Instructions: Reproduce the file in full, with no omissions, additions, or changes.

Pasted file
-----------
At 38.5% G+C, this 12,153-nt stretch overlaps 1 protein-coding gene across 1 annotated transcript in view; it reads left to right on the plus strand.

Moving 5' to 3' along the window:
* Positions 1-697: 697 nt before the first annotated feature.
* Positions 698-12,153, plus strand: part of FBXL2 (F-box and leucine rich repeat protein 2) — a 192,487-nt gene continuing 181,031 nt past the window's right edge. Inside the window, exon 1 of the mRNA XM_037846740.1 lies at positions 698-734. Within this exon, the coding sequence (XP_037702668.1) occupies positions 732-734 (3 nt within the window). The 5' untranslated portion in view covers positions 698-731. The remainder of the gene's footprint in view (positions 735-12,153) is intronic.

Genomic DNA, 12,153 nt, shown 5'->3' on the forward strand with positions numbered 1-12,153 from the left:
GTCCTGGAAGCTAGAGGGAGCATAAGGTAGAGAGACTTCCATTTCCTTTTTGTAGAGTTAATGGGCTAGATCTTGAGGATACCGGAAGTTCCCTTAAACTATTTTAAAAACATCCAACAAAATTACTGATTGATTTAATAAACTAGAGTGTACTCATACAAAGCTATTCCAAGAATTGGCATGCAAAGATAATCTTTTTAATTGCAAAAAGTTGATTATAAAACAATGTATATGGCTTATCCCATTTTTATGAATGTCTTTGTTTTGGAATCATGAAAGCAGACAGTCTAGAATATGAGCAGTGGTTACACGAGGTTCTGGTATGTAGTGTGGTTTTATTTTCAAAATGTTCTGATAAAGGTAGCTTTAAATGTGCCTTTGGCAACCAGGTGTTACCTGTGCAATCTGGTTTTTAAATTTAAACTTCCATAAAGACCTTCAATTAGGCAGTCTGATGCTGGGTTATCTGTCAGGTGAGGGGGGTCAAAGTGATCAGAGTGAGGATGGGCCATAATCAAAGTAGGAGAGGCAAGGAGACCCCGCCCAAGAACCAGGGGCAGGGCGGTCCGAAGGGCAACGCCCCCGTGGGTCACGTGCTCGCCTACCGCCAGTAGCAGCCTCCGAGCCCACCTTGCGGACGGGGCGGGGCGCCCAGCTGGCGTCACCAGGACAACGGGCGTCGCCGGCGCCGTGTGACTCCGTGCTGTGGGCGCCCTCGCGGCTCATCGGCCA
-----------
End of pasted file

At 38.5% G+C, this 12,153-nt stretch overlaps 1 protein-coding gene across 1 annotated transcript in view; it reads left to right on the plus strand.

Moving 5' to 3' along the window:
* Positions 1-697: 697 nt before the first annotated feature.
* Positions 698-12,153, plus strand: part of FBXL2 (F-box and leucine rich repeat protein 2) — a 192,487-nt gene continuing 181,031 nt past the window's right edge. Inside the window, exon 1 of the mRNA XM_037846740.1 lies at positions 698-734. Within this exon, the coding sequence (XP_037702668.1) occupies positions 732-734 (3 nt within the window). The 5' untranslated portion in view covers positions 698-731. The remainder of the gene's footprint in view (positions 735-12,153) is intronic.

Genomic DNA, 12,153 nt, shown 5'->3' on the forward strand with positions numbered 1-12,153 from the left:
GTCCTGGAAGCTAGAGGGAGCATAAGGTAGAGAGACTTCCATTTCCTTTTTGTAGAGTTAATGGGCTAGATCTTGAGGATACCGGAAGTTCCCTTAAACTATTTTAAAAACATCCAACAAAATTACTGATTGATTTAATAAACTAGAGTGTACTCATACAAAGCTATTCCAAGAATTGGCATGCAAAGATAATCTTTTTAATTGCAAAAAGTTGATTATAAAACAATGTATATGGCTTATCCCATTTTTATGAATGTCTTTGTTTTGGAATCATGAAAGCAGACAGTCTAGAATATGAGCAGTGGTTACACGAGGTTCTGGTATGTAGTGTGGTTTTATTTTCAAAATGTTCTGATAAAGGTAGCTTTAAATGTGCCTTTGGCAACCAGGTGTTACCTGTGCAATCTGGTTTTTAAATTTAAACTTCCATAAAGACCTTCAATTAGGCAGTCTGATGCTGGGTTATCTGTCAGGTGAGGGGGGTCAAAGTGATCAGAGTGAGGATGGGCCATAATCAAAGTAGGAGAGGCAAGGAGACCCCGCCCAAGAACCAGGGGCAGGGCGGTCCGAAGGGCAACGCCCCCGTGGGTCACGTGCTCGCCTACCGCCAGTAGCAGCCTCCGAGCCCACCTTGCGGACGGGGCGGGGCGCCCAGCTGGCGTCACCAGGACAACGGGCGTCGCCGGCGCCGTGTGACTCCGTGCTGTGGGCGCCCTCGCGGCTCATCGGCCA